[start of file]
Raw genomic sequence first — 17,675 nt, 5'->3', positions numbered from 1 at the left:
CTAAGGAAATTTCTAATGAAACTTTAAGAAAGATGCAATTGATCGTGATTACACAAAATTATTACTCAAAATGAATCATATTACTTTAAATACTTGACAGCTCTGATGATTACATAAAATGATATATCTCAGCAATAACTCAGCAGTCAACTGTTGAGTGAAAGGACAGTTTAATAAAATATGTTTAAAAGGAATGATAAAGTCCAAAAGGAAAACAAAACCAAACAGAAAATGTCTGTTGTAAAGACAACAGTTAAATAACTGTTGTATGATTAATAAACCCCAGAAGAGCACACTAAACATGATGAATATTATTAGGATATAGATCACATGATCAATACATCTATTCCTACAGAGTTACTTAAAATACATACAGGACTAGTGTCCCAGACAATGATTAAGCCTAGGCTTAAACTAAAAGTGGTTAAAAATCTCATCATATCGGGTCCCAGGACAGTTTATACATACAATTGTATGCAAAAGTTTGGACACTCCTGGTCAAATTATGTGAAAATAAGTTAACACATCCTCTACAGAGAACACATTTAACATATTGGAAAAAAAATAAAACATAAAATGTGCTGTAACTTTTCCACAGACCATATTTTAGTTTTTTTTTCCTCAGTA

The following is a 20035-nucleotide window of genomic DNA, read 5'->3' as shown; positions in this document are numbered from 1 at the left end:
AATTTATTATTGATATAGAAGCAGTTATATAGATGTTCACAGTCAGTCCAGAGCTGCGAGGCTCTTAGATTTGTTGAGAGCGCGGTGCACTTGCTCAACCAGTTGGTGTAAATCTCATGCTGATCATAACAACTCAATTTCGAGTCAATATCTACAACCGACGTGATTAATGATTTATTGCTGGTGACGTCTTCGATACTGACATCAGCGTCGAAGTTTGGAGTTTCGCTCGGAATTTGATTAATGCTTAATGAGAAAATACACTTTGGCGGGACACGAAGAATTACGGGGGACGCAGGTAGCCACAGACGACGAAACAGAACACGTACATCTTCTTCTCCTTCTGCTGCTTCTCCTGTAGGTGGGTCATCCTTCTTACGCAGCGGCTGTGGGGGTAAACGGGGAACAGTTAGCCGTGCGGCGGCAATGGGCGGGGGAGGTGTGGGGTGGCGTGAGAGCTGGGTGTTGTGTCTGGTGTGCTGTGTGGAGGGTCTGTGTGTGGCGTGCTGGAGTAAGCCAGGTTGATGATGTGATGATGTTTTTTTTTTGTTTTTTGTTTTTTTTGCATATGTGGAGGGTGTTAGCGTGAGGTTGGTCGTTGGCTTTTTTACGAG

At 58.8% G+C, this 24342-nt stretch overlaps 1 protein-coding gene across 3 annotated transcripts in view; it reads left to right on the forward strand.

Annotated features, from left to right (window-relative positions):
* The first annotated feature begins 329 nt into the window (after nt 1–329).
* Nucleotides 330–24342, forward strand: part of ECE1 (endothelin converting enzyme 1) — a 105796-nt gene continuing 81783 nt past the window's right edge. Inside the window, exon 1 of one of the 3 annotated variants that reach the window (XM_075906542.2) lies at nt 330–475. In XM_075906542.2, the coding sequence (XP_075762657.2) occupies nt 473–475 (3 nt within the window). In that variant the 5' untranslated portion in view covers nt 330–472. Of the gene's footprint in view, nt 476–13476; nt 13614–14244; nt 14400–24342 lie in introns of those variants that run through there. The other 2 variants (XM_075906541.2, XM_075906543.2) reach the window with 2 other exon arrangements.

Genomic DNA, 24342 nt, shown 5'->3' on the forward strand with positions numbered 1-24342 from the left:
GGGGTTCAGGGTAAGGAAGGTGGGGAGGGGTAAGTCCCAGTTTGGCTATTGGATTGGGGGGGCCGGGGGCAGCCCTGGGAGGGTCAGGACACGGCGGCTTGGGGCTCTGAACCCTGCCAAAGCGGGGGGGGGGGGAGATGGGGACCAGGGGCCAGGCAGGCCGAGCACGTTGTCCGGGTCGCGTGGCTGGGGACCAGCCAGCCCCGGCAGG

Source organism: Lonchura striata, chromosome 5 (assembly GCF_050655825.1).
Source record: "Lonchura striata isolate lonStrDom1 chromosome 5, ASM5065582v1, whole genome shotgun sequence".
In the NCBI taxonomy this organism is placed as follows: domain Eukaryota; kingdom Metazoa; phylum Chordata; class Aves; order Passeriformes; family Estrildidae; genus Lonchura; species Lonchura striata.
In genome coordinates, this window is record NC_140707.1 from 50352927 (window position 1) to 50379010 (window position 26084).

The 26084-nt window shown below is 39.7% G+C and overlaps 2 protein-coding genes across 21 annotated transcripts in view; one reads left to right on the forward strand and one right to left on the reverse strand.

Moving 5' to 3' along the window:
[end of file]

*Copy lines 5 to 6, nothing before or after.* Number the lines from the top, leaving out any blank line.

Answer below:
At 58.8% G+C, this 24342-nt stretch overlaps 1 protein-coding gene across 3 annotated transcripts in view; it reads left to right on the forward strand.

Annotated features, from left to right (window-relative positions):